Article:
"At the same time that Speck was working on the legislation, tenants (in the Russell Road apartment complex) were receiving notices to vacate. David Speck has taken a public position which is inconsistent with his private action," charged council member Donald Casey, a Democrat, who has been one of the strongest critics of Speck's actions.

"This whole business about him saying he should not be involved with the tenant relocation plan for this project is ridiculous. There are two people involved in this project -- Speck and Akre," Casey added.

Speck said he never discussed the legislation or the guidelines with Akre. Casey, however, contends that Speck still has a responsibility to make sure there is no conflict between his public duties and his private actions.

"Speck is a public official and as such has an obligation to abide by City Council guidelines and set an example for other developers," Casey said. "There are things you do and don't do as a public official. And one thing you don't do is speculate in your own backyard."

In January 1980, before Speck sold his interest in the apartments, Akre filed a rezoning request in an effort to convert the building to condominiums, and sought an emergency hearing. At the time, Speck was soundly criticized for his association with the project. The zoning change eventually was denied and Speck sold his shares to Akre, explaining that his political position made it inadvisable to continue as a partner. Shortly afterward, Speck became vice president of Port City Builders.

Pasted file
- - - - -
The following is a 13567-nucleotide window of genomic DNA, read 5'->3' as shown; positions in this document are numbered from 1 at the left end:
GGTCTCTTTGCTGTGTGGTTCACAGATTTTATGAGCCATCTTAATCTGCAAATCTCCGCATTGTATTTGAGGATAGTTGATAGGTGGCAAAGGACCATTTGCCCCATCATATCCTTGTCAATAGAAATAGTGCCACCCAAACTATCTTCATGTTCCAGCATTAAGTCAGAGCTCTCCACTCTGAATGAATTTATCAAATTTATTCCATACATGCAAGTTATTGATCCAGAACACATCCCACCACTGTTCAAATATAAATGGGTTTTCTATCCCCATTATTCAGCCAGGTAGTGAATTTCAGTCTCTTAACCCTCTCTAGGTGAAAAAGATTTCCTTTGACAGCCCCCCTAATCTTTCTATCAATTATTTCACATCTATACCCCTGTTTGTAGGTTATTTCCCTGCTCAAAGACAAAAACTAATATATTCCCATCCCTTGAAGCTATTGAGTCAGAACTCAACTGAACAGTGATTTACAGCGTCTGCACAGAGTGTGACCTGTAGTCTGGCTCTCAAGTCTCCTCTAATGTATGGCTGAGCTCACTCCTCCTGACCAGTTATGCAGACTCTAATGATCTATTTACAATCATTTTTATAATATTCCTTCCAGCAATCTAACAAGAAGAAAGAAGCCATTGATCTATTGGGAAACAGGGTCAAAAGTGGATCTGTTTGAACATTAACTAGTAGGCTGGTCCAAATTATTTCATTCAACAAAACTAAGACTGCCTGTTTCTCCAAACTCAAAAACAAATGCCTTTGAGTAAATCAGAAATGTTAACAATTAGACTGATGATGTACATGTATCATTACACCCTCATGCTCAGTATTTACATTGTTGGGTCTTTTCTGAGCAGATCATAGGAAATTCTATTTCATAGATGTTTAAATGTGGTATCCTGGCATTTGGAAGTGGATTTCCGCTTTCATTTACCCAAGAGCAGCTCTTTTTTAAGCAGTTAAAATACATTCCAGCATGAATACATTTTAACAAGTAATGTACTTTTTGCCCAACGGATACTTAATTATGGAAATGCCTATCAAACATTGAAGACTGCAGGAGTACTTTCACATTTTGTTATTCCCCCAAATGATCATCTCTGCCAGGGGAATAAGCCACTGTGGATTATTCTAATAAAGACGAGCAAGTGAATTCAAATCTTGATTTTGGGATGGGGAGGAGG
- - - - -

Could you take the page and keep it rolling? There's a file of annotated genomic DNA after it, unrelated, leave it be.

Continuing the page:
Criticism of Speck resurfaced earlier this month when council member Casey questioned whether requirements outlined in a building permit for the complex were being met. Casey noted that while it was assumed the complex was being converted to a cooperative, the building permit, issued in December 1980, approved the renovation work "for continuation as rental apartments only."

No one asked about the addendum until May 12 when the City Council requested an opinion from the city attorney as to whether Port City Builders legally could proceed with its renovation under the December permit. Last week, city attorney Cyril Calley gave the developers approval to go ahead.

At the same time Casey was questioning the permit, city and housing officials charged that Akre had not cooperated in providing a formal tenant relocation plan. Under its voluntary guidelines, the city recommends that elderly or low-income tenants should be provided financial assistance.

Although Akre provided some relocation information in a letter to housing officer Vola Lawson, Lawson contended that more detailed information was needed. Akre, even though he filed a formal plan last week, has contended that the information was adequate and all tenants who moved into the apartments in the last six months signed an agreement that noted the complex was to be converted to a cooperative.

Last week, Lawson got her information, but not without complaints from Akre.

"Quite frankly, I disagree with what I'm doing," Akre said the day before filing the plan. "But I am tired of being beaten over the head by the city. The city approaches the guidelines as if they are regulations and they are not."

As for his relationship with Speck, Akre said, "I have another business and he runs the day-to-day financial end of this one (Port City Builders). What he does or says in his political life is his business. We have never discussed the city guidelines."

Speck said he supported Akre's earlier decision not to comply with the city's request for a detailed relocation plan. The information Akre submitted, Speck said, was sufficient and in compliance with fair tenant relocation assistance.

As for the criticism regarding his role in the project, Speck said:

"A man has got to make money, doesn't he? When you become an elected official you don't give up your right to earn a living."